While a researcher at Oxford, trying to figure out which career would allow him to have the greatest impact, William MacAskill confronted this problem head on. He discovered that much of the potential for change was being squandered by lack of information, bad data, and our own prejudice. As an antidote, he and his colleagues developed effective altruism, a practical, data-driven approach that allows each of us to make a tremendous difference regardless of our resources. Effective altruists believe that it’s not enough to simply do good; we must do good better.

At the core of this philosophy are five key questions that help guide our altruistic decisions: How many people benefit, and by how much? Is this the most effective thing I can do? Is this area neglected? What would have happened otherwise? What are the chances of success, and how good would success be? By applying these questions to real-life scenarios, MacAskill shows how many of our assumptions about doing good are misguided. For instance, he argues one can potentially save more lives by becoming a plastic surgeon rather than a heart surgeon; measuring overhead costs is an inaccurate gauge of a charity’s effectiveness; and, it generally doesn’t make sense for individuals to donate to disaster relief.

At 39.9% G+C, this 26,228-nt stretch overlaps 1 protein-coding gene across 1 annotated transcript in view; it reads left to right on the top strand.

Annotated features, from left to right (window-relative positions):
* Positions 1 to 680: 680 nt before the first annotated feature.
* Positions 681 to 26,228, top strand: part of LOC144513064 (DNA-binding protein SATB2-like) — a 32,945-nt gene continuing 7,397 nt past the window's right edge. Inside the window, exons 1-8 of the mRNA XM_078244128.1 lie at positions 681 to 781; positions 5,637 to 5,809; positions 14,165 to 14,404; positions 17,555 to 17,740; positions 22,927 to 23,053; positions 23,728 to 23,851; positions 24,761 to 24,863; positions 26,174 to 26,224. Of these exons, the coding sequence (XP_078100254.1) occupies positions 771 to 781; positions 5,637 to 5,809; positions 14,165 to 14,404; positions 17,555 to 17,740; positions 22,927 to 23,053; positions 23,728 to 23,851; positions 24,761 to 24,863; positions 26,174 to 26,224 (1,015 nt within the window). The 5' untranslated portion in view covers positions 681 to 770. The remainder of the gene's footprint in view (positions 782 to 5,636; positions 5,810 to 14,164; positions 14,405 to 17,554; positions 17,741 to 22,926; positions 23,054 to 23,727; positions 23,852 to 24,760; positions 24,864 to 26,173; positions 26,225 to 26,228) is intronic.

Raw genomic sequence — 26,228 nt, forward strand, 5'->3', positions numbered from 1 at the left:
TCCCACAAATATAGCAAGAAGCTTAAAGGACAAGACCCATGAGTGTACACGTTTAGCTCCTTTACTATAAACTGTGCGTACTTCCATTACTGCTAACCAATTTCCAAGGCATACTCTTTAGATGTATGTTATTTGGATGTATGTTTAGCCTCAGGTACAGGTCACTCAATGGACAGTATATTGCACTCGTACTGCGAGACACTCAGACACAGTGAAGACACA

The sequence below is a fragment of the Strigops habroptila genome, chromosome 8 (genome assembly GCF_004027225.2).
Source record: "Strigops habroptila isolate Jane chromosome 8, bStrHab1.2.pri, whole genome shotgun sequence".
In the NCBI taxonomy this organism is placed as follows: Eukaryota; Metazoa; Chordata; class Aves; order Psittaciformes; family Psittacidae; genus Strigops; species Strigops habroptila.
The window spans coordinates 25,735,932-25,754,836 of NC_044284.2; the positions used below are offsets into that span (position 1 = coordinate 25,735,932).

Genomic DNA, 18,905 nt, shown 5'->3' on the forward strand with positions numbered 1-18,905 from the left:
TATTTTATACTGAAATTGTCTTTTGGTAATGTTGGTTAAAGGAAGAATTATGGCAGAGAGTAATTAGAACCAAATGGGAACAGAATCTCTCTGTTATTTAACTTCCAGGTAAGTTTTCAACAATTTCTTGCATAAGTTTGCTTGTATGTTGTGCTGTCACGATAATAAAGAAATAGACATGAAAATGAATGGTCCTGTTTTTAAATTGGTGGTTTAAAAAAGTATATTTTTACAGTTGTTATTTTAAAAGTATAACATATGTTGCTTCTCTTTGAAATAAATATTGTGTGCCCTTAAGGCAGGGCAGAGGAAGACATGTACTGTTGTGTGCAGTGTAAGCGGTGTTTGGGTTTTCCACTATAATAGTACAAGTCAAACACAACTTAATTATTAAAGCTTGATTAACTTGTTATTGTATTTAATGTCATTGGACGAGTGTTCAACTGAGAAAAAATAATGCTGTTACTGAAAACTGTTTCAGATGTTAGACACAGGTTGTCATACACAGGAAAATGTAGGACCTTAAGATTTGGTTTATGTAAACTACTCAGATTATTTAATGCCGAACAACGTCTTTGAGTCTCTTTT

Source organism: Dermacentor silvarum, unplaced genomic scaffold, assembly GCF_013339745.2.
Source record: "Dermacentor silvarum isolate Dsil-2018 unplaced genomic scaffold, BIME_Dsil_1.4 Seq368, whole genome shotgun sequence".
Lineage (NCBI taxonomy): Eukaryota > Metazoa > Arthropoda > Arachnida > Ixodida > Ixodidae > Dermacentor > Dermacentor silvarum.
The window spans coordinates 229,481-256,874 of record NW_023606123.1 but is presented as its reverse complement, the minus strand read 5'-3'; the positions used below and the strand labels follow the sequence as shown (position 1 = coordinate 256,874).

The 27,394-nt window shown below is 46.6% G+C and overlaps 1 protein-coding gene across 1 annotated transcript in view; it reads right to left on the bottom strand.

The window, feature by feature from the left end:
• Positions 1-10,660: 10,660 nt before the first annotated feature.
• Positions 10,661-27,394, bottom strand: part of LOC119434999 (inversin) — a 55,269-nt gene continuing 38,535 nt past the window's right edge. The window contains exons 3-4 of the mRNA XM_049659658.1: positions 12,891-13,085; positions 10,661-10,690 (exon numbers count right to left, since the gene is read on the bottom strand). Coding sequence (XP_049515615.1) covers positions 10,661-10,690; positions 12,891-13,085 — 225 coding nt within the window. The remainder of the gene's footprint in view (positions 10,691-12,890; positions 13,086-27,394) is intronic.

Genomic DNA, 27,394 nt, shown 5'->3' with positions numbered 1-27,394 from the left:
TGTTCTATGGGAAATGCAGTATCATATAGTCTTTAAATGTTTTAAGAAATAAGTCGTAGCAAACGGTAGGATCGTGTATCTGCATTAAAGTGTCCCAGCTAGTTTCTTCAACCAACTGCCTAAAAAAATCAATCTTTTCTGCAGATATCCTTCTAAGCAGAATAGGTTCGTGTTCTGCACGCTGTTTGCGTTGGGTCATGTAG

MacAskill urges us to think differently, set aside biases, and use evidence and careful reasoning rather than act on impulse. When we do this—when we apply the head and the heart to each of our altruistic endeavors—we find that each of us has the power to do an astonishing amount of good.


From the Hardcover edition.